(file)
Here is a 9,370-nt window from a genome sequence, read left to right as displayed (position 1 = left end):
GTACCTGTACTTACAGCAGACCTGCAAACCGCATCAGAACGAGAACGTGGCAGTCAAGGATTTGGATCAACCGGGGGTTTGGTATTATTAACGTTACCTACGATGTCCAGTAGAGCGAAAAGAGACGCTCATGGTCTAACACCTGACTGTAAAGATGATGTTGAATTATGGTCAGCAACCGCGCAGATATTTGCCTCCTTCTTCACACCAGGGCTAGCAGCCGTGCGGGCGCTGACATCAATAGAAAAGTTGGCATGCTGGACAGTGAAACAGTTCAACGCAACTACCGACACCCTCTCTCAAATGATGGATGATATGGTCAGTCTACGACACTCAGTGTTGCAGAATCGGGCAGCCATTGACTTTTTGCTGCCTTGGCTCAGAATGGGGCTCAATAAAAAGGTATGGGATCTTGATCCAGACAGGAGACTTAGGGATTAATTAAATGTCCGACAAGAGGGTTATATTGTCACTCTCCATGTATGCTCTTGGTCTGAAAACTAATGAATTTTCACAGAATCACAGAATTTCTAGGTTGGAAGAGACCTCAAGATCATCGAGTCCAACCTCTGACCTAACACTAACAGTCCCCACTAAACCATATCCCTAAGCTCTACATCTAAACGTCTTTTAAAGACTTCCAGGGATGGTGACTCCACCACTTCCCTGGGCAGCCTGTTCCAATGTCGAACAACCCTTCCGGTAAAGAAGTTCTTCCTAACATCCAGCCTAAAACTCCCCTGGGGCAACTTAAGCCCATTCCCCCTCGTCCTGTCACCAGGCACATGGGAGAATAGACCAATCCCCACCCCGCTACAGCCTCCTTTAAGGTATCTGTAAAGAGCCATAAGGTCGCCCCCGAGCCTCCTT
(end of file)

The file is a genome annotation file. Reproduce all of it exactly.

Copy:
Here is a 9,370-nt window from a genome sequence, read left to right as displayed (position 1 = left end):
GTACCTGTACTTACAGCAGACCTGCAAACCGCATCAGAACGAGAACGTGGCAGTCAAGGATTTGGATCAACCGGGGGTTTGGTATTATTAACGTTACCTACGATGTCCAGTAGAGCGAAAAGAGACGCTCATGGTCTAACACCTGACTGTAAAGATGATGTTGAATTATGGTCAGCAACCGCGCAGATATTTGCCTCCTTCTTCACACCAGGGCTAGCAGCCGTGCGGGCGCTGACATCAATAGAAAAGTTGGCATGCTGGACAGTGAAACAGTTCAACGCAACTACCGACACCCTCTCTCAAATGATGGATGATATGGTCAGTCTACGACACTCAGTGTTGCAGAATCGGGCAGCCATTGACTTTTTGCTGCCTTGGCTCAGAATGGGGCTCAATAAAAAGGTATGGGATCTTGATCCAGACAGGAGACTTAGGGATTAATTAAATGTCCGACAAGAGGGTTATATTGTCACTCTCCATGTATGCTCTTGGTCTGAAAACTAATGAATTTTCACAGAATCACAGAATTTCTAGGTTGGAAGAGACCTCAAGATCATCGAGTCCAACCTCTGACCTAACACTAACAGTCCCCACTAAACCATATCCCTAAGCTCTACATCTAAACGTCTTTTAAAGACTTCCAGGGATGGTGACTCCACCACTTCCCTGGGCAGCCTGTTCCAATGTCGAACAACCCTTCCGGTAAAGAAGTTCTTCCTAACATCCAGCCTAAAACTCCCCTGGGGCAACTTAAGCCCATTCCCCCTCGTCCTGTCACCAGGCACATGGGAGAATAGACCAATCCCCACCCCGCTACAGCCTCCTTTAAGGTATCTGTAAAGAGCCATAAGGTCGCCCCCGAGCCTCCTT